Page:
One of those mysteries, the origin of the proton motive force, also dealt with one of the fundamental ways organic life managed to power its complex behaviour. First conceptualised by Peter Mitchell in 1961, the proton motive force wasn’t taken seriously until over a decade later and Mitchell eventually won the Nobel Prize in Chemistry for it in 1978. It is now understood as the process which powers all life and the processes that are essential to it, like respiration and photosynthesis, and it is generated by an electrochemical, or acidity (pH) gradient that forms across cell membranes. (For more on chemiosmosis and ATP, see here.) According to Ball, “the proton motive force is just ubiquitous across all life and as far as we know it always has been – no one can find an ancient organism that didn’t use it.”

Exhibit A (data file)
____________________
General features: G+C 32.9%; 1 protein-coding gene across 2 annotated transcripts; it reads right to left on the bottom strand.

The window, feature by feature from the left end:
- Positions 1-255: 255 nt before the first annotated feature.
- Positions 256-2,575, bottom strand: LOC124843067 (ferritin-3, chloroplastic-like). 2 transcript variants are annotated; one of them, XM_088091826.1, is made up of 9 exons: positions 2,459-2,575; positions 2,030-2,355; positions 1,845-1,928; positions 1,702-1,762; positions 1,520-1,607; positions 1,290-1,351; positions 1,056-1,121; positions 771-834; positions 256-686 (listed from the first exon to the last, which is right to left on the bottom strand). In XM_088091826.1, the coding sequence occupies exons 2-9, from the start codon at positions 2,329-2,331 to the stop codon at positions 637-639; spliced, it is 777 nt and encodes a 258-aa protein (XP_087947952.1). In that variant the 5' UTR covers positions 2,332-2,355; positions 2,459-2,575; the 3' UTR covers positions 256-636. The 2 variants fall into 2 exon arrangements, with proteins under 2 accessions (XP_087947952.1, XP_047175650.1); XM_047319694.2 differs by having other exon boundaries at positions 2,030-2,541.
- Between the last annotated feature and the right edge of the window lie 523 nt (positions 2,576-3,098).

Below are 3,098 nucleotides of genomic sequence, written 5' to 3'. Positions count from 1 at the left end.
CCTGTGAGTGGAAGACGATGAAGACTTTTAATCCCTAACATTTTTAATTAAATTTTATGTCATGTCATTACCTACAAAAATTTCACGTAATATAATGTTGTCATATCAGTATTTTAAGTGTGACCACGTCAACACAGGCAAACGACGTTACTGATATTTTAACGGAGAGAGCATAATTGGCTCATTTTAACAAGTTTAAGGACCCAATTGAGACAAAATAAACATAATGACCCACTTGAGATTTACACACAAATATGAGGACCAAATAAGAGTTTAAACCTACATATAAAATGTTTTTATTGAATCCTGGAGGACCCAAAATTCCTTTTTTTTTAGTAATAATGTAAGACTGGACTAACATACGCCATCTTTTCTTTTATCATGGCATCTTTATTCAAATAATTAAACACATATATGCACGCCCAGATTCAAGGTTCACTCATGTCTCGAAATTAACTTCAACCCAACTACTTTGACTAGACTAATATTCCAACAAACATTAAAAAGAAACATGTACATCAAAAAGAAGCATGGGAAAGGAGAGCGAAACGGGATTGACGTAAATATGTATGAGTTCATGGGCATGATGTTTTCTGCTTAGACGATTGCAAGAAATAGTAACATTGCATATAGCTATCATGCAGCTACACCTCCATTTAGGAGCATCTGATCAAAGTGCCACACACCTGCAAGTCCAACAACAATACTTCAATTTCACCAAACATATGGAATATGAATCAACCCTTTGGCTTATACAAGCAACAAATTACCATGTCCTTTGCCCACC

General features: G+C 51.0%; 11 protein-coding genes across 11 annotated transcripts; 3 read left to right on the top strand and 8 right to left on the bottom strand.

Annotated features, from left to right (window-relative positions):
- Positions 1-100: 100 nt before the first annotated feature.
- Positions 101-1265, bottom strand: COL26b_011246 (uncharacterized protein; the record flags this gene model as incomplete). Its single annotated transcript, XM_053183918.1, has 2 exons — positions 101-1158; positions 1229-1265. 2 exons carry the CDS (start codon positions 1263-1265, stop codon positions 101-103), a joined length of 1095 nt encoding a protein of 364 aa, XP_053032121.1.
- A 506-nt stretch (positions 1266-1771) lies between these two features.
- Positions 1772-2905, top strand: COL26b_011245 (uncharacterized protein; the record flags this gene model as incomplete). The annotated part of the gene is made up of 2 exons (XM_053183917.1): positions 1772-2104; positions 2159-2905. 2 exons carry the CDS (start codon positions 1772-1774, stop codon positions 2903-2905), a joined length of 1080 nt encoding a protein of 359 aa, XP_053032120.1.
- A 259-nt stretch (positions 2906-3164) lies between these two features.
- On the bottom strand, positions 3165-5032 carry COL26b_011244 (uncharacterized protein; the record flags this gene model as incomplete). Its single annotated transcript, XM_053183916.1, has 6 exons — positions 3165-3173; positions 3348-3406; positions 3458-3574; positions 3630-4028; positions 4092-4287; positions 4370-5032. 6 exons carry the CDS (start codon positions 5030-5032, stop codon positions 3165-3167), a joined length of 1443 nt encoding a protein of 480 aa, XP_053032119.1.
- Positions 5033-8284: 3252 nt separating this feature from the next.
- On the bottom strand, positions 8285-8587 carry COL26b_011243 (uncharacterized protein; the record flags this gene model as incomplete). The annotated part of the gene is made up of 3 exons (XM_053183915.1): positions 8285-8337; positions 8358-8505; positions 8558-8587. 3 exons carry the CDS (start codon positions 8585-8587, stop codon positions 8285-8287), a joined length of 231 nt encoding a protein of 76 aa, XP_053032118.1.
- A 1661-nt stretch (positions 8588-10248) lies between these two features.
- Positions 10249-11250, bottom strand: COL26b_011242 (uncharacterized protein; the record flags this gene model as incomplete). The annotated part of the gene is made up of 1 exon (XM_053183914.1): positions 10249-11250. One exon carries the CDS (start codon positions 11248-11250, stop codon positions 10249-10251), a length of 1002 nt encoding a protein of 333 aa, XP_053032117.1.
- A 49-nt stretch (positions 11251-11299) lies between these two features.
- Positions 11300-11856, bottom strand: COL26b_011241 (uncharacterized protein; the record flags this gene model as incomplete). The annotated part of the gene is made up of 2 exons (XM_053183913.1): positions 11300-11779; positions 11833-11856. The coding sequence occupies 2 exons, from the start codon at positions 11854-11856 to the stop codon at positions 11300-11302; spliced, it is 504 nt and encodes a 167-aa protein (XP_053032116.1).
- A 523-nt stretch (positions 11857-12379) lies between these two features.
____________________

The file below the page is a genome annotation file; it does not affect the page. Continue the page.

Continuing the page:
“The big question is: where did it come from? Why pH gradient? Why not something else?” Ball asked, rhetorically. “Well, the answer is, it was always there. It was even there in the RNA world.” As well as being a thermochemical oscillator, hydrogen peroxide is a pH oscillator, and can therefore also account for the later presence of the proton motive force. If there was a hydrogen peroxide supply within the rock pores in which prebiotic nucleic acids abounded, it’s entirely possible acidity waves emitting from its pH oscillations galvanised them into action.